It's the greatest dream: a pill that wipes away the bad parts of drinking. No more alzheimers; no more liver failure. No more blacking out and drunk-dialing your ex with the STD.

So boozers everywhere will be stoked to read reports that a medication could "reverse the effects of excessive drinking" and "reboot our brains" from the damage of alcohol.

The antidote for a drinking problem? Whoa!

But like that hot Thai lady with the broad shoulders who was super into you, these reports turned out to be too good to be real.

The medication, Tandospirone, helped mice going through alcohol withdrawals chill out, and so could help you if you're trying to cut back. In other words: Tandospirone doesn't let you drink without consequences, it helps you stop. Which is not at all the same thing.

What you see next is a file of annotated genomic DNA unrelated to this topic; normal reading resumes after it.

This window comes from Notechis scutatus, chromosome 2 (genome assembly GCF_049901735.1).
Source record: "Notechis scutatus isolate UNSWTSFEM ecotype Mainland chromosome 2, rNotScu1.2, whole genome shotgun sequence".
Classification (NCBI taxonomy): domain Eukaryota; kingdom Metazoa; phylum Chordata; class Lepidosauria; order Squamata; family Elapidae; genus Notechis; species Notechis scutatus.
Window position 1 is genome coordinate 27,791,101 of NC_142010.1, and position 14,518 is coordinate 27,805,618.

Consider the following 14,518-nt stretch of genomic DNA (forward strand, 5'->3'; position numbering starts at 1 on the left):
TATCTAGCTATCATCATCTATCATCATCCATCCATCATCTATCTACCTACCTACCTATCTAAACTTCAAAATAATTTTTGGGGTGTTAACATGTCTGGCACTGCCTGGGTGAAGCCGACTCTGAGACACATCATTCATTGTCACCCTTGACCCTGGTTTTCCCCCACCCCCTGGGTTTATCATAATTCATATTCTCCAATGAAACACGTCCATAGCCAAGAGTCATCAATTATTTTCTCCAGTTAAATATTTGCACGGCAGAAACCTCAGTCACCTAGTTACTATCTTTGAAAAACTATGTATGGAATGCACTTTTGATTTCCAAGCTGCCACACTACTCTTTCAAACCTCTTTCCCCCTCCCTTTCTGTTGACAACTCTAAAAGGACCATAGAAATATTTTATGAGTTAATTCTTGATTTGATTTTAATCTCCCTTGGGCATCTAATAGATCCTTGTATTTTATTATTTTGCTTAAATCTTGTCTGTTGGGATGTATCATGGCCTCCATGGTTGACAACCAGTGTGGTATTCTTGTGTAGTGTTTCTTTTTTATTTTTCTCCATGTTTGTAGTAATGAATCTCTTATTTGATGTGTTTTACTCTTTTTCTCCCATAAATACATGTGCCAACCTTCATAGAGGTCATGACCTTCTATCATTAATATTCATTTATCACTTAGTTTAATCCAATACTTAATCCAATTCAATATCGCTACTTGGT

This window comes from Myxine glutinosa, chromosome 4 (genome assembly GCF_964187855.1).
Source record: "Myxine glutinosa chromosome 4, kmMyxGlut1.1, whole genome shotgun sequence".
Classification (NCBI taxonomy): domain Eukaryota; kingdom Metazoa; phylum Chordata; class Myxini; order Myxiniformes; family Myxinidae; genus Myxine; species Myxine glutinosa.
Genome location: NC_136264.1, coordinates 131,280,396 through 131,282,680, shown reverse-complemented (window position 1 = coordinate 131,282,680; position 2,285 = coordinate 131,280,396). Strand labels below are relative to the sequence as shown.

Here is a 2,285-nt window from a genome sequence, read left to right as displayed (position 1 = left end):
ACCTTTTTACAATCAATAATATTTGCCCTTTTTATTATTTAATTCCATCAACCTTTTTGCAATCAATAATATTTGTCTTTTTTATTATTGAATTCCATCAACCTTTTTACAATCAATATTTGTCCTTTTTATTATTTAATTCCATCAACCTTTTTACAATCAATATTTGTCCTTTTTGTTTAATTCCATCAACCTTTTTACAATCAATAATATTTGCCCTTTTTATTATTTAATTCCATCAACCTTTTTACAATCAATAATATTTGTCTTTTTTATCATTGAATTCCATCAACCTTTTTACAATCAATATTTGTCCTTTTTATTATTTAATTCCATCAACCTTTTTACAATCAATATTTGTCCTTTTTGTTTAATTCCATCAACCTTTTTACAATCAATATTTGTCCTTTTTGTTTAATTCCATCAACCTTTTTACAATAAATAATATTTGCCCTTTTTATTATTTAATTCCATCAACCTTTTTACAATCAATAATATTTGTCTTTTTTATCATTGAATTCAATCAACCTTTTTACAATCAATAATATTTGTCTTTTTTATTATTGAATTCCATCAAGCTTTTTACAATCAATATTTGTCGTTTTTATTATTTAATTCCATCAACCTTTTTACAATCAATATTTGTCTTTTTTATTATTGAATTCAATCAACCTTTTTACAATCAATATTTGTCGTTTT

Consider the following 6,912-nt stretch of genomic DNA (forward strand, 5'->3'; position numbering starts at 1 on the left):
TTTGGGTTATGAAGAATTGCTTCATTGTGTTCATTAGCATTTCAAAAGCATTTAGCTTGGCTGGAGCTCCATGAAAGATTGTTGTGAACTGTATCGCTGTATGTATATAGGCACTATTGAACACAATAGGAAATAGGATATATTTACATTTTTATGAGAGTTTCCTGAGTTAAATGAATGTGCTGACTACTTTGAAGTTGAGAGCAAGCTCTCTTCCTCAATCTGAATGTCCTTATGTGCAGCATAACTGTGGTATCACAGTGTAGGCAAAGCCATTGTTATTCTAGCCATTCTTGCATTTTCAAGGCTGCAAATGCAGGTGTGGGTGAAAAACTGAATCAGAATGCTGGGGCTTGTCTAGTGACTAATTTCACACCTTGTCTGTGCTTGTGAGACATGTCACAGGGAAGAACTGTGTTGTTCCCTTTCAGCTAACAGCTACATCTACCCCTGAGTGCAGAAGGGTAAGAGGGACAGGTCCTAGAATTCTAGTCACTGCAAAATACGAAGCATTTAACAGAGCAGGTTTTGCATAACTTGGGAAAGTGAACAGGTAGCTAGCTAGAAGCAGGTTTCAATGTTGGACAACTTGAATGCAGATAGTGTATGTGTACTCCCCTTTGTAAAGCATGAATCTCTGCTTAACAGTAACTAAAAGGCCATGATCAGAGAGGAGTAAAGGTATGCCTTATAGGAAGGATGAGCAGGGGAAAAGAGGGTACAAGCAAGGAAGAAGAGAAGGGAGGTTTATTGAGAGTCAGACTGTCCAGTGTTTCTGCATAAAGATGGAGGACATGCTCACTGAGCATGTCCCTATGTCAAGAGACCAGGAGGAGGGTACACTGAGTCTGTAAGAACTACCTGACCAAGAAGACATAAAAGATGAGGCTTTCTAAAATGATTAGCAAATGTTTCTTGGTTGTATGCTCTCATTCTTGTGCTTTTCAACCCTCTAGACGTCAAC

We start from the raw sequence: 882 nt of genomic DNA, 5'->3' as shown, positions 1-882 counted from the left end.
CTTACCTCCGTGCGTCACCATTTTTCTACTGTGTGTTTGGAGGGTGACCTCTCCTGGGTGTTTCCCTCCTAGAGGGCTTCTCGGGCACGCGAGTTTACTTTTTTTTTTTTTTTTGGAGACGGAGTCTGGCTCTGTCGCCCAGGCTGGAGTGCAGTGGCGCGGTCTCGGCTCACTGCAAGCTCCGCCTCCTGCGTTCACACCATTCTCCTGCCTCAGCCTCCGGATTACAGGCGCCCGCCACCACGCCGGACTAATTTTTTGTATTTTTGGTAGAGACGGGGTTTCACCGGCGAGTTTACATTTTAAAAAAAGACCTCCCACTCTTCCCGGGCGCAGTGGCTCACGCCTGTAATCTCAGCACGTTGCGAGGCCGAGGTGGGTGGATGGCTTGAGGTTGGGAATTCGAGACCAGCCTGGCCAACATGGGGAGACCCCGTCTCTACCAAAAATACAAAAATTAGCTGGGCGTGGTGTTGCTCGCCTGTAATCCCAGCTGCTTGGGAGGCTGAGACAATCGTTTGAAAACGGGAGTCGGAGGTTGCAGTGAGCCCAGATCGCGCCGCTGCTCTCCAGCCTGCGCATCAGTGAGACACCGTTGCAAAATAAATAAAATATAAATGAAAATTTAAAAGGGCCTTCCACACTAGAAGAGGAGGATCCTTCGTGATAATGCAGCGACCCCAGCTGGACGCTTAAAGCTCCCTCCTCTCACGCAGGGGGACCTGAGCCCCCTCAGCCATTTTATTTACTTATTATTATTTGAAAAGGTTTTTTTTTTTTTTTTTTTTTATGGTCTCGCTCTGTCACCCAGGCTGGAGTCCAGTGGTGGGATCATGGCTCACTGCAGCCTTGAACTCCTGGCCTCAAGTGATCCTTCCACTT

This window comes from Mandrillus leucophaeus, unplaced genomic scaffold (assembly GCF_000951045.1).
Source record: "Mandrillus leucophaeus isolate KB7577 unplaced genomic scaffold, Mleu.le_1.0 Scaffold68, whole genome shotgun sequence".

The study, published recently in the journal "Scientific Reports," says Tandospirone is a "promising treatment strategy for alcohol abuse."

They got mice wasted for 12 weeks straight; a long time in mice years. They were the rodent equivalent of that dude at the bus station always puking into the planters.

Then the researchers took the booze away from the mice (total buzzkills, these white-coated scientists). In both mice and humans, when you try to stop drinking, you get anxious, grab a bottle to calm down. But mice given the anxiety drug for two weeks were better at both maze-running and burying marbles. Which means they navigated the withdrawals better. So they'd be less likely to turn back into lushes.

So … that's exciting. Woo.

There's no drug without downsides. No cocaine without dick shrinkage. No meth without excessively clean houses. No bath salts without getting an appetite for faces.

The search for ways to drink without downsides continues … every weekend … on every college campus in the country … and like the good young scientists they are, they won't stop until all results are in.